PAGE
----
Tightening Sanctions

The center called for standing against all forms of trafficking of women, with the cooperation of the police. It called on police to increase their work against gangs that trade in what are called “touristic marriages.”

The center also called for a tightening of penalties agaisnt these gangs and networks, which may include even the family members of the girls.

Nehad Abu al-Qumsan, the president of the center, assured that there is an ongoing discussion with civil society members specialized in such cases, and that they want to activate a “women’s rights committee” that was formed by the minister of justice.

Hamdy Abdel Tawab, a member of the media committee at the Ministry of Justice, said that the minister’s decision was made in light of the spread of the phenomenon of younger Egyptian women marrying foreign men, who are 25 or more years older than them.

Abdel Tawab also told Aswat Masriya that the ministry cannot break the law, or go against the constitution but that it wanted to limit the phenomenon, hence the amendments to the law. In the minister's defence, he added that the age difference was also decreased to 25 years, instead of the original 30-year difference.

The decree will also be reviewed by parliament, Abdel Tawab said, emphasizing that the law intended to “protect women and guarantee their rights.”

Legitimizing the sale of women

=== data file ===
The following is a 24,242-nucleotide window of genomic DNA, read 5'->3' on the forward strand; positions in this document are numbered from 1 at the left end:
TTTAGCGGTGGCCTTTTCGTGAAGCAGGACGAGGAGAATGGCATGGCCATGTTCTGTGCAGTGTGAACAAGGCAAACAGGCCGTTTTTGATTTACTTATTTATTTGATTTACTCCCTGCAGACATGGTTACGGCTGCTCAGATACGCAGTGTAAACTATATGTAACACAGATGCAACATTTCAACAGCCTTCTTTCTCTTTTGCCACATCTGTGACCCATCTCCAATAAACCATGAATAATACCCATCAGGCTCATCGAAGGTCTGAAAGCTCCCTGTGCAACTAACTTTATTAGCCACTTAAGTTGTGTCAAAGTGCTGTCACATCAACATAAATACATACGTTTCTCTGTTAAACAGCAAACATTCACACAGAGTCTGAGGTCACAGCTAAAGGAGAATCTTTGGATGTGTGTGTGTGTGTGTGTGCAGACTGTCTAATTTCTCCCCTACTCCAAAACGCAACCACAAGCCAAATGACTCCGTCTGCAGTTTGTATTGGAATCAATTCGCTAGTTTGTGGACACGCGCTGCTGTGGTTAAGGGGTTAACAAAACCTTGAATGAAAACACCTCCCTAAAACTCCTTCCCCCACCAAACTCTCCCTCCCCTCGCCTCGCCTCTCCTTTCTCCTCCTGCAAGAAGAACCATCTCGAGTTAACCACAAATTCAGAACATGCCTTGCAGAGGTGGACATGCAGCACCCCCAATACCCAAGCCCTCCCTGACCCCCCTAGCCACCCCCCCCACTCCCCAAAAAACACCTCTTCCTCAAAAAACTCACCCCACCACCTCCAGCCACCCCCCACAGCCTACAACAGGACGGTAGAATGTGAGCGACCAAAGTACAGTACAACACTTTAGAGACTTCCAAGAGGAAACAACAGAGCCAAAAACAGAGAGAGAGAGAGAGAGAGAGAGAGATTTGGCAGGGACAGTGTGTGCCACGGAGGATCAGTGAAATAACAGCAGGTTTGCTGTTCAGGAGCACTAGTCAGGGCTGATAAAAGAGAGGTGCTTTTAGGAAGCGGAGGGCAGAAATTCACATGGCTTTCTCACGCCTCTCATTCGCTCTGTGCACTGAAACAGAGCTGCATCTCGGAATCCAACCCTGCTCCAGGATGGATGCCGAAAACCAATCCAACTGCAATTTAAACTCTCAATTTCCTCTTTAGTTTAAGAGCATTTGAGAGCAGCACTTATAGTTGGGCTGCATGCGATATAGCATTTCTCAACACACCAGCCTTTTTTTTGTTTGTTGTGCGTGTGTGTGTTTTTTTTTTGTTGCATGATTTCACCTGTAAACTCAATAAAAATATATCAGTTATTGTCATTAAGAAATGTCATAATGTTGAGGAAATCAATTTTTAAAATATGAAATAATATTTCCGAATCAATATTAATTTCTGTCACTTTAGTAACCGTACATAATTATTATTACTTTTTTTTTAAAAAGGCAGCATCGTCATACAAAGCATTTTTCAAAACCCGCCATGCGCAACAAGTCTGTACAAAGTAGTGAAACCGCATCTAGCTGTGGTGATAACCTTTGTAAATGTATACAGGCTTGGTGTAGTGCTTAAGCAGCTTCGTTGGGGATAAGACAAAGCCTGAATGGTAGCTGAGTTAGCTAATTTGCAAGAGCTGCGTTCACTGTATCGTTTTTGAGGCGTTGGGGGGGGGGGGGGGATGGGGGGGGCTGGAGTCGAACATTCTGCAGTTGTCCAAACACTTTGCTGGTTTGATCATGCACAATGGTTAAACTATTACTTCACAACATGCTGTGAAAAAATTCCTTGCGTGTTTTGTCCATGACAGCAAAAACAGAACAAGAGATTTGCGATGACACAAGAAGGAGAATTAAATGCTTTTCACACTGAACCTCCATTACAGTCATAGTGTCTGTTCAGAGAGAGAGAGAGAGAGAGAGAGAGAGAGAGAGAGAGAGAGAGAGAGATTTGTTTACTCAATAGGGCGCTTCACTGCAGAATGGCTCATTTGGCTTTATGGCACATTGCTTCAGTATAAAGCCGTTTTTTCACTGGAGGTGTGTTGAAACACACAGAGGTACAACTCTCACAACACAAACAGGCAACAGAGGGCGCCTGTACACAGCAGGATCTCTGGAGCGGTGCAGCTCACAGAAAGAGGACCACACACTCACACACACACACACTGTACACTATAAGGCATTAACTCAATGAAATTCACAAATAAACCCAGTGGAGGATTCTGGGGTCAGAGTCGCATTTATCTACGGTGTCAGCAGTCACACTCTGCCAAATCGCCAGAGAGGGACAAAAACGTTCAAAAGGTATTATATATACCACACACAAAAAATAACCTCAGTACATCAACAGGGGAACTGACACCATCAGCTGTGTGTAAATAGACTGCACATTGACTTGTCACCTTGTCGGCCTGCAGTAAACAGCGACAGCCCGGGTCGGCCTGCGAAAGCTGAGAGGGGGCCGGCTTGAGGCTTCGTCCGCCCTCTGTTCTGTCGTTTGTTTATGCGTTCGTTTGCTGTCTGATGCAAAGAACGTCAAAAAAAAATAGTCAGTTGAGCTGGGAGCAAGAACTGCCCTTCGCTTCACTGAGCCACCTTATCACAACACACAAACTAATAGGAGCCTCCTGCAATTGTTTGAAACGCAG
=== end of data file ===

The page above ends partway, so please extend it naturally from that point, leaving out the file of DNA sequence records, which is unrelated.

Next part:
Lawyer Ahmed Abul Magd, head of the “Our Rights” association for human rights, said that the decision “is an attempt to protect the wife, but adds to the legitimization of the selling of women to foreigners, and touristic marriage.”

Abul Magd also believes that EGP 50,000 is not enough to protect the wife from temporary marriages, or divorce, or the abandonment of the husband or his decision not to recognize the children born from such marriages. In many cases, the woman bears the responsibility of the children alone and faces difficulty in registering them.

Abul Magd added that most of these marriages take place under pressure from the families against the will of the woman. The law does not solve this, he said.

Lawyer Rabab Abdu, vice president of the Egyptian Society to Support Juveniles and Human Rights, said that the minister’s decision to “put a price tag on touristic marriages” flies in the face of efforts to combat human trafficking.  

“The decision proves that the ministry of justice is completely unaware of the state’s efforts to fight these touristic marriages that have become one of the most dangerous phenomena threatening the safety of Egypt’s women,” she told Aswat Masriya.

She also warned against the continuation of these "summer marriages" that exploit younger women. "Now these women can marry these men, who are decades older, only on condition that the men can afford the price. This takes place in a legal setting, with the blessing of the ministry of justice."

She described the decision as a “misguided attempt” by the minister to solve the problem of wealthy Gulf Arabs marrying Egyptian women while they are in Egypt.